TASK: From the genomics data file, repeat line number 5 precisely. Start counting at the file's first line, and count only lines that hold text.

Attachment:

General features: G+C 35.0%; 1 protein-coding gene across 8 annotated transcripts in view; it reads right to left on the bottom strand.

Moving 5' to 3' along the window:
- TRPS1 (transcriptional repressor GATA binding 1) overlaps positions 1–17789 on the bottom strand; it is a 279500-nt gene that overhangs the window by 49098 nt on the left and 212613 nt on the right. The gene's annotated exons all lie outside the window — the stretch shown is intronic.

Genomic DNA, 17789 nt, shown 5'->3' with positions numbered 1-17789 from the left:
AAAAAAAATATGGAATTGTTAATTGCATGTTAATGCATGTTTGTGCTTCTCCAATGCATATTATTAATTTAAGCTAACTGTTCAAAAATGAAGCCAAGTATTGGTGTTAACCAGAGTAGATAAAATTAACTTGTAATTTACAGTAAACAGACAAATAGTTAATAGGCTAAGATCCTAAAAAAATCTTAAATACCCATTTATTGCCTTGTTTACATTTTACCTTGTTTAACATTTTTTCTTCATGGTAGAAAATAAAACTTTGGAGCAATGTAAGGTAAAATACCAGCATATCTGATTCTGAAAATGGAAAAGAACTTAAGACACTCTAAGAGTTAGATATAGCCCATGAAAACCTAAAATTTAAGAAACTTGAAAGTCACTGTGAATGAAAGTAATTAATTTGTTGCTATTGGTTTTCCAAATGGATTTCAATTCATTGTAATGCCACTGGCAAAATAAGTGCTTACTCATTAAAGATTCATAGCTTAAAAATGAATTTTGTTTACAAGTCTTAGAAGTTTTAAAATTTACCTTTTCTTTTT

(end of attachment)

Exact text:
AAAAAAAATATGGAATTGTTAATTGCATGTTAATGCATGTTTGTGCTTCTCCAATGCATATTATTAATTTAAGCTAACTGTTCAAAAATGAAGCCAAGTATTGGTGTTAACCAGAGTAGATAAAATTAACTTGTAATTTACAGTAAACAGACAAATAGTTAATAGGCTAAGATCCTAAAAAAATCTTAAATACCCATTTATTGCCTTGTTTACATTTTACCTTGTTTAACATTTTTTCTTCATGGTAGAAAATAAAACTTTGGAGCAATGTAAGGTAAAATACCAGCATATCTGATTCTGAAAATGGAAAAGAACTTAAGACACTCTAAGAGTTAGATATAGCCCATGAAAACCTAAAATTTAAGAAACTTGAAAGTCACTGTGAATGAAAGTAATTAATTTGTTGCTATTGGTTTTCCAAATGGATTTCAATTCATTGTAATGCCACTGGCAAAATAAGTGCTTACTCATTAAAGATTCATAGCTTAAAAATGAATTTTGTTTACAAGTCTTAGAAGTTTTAAAATTTACCTTTTCTTTTT